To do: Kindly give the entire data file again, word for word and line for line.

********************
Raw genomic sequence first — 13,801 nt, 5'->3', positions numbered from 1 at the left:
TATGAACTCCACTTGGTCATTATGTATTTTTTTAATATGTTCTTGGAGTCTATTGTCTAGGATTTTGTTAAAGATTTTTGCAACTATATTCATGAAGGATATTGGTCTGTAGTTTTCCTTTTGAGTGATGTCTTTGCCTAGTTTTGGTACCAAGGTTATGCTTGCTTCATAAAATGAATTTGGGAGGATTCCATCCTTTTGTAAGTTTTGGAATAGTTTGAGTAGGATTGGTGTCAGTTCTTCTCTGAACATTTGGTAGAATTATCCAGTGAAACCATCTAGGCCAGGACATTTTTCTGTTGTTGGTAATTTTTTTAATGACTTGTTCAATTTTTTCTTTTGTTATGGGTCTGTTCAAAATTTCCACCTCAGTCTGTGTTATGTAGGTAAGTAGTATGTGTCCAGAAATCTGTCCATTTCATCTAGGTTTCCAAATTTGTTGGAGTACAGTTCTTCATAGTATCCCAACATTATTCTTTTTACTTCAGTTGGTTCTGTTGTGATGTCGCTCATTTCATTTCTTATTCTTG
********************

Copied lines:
Raw genomic sequence first — 13,801 nt, 5'->3', positions numbered from 1 at the left:
TATGAACTCCACTTGGTCATTATGTATTTTTTTAATATGTTCTTGGAGTCTATTGTCTAGGATTTTGTTAAAGATTTTTGCAACTATATTCATGAAGGATATTGGTCTGTAGTTTTCCTTTTGAGTGATGTCTTTGCCTAGTTTTGGTACCAAGGTTATGCTTGCTTCATAAAATGAATTTGGGAGGATTCCATCCTTTTGTAAGTTTTGGAATAGTTTGAGTAGGATTGGTGTCAGTTCTTCTCTGAACATTTGGTAGAATTATCCAGTGAAACCATCTAGGCCAGGACATTTTTCTGTTGTTGGTAATTTTTTTAATGACTTGTTCAATTTTTTCTTTTGTTATGGGTCTGTTCAAAATTTCCACCTCAGTCTGTGTTATGTAGGTAAGTAGTATGTGTCCAGAAATCTGTCCATTTCATCTAGGTTTCCAAATTTGTTGGAGTACAGTTCTTCATAGTATCCCAACATTATTCTTTTTACTTCAGTTGGTTCTGTTGTGATGTCGCTCATTTCATTTCTTATTCTTG